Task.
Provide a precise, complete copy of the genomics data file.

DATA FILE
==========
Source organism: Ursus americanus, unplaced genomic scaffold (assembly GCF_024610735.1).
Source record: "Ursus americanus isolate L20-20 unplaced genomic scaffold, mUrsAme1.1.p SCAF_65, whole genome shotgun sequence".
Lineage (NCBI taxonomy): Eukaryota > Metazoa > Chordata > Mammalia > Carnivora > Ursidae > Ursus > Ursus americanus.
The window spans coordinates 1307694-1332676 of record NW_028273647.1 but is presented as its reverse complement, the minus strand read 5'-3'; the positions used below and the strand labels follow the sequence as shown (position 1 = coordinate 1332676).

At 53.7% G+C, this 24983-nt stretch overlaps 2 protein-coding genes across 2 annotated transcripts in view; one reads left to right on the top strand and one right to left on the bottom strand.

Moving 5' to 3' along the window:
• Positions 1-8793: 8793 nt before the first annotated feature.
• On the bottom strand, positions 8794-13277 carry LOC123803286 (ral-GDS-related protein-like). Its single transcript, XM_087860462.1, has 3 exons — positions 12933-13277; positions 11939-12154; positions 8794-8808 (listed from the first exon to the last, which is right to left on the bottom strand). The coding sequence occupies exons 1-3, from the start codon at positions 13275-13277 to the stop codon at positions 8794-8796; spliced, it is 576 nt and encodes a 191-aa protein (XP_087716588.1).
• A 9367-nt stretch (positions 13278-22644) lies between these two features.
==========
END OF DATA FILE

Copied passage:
Source organism: Ursus americanus, unplaced genomic scaffold (assembly GCF_024610735.1).
Source record: "Ursus americanus isolate L20-20 unplaced genomic scaffold, mUrsAme1.1.p SCAF_65, whole genome shotgun sequence".
Lineage (NCBI taxonomy): Eukaryota > Metazoa > Chordata > Mammalia > Carnivora > Ursidae > Ursus > Ursus americanus.
The window spans coordinates 1307694-1332676 of record NW_028273647.1 but is presented as its reverse complement, the minus strand read 5'-3'; the positions used below and the strand labels follow the sequence as shown (position 1 = coordinate 1332676).

At 53.7% G+C, this 24983-nt stretch overlaps 2 protein-coding genes across 2 annotated transcripts in view; one reads left to right on the top strand and one right to left on the bottom strand.

Moving 5' to 3' along the window:
• Positions 1-8793: 8793 nt before the first annotated feature.
• On the bottom strand, positions 8794-13277 carry LOC123803286 (ral-GDS-related protein-like). Its single transcript, XM_087860462.1, has 3 exons — positions 12933-13277; positions 11939-12154; positions 8794-8808 (listed from the first exon to the last, which is right to left on the bottom strand). The coding sequence occupies exons 1-3, from the start codon at positions 13275-13277 to the stop codon at positions 8794-8796; spliced, it is 576 nt and encodes a 191-aa protein (XP_087716588.1).
• A 9367-nt stretch (positions 13278-22644) lies between these two features.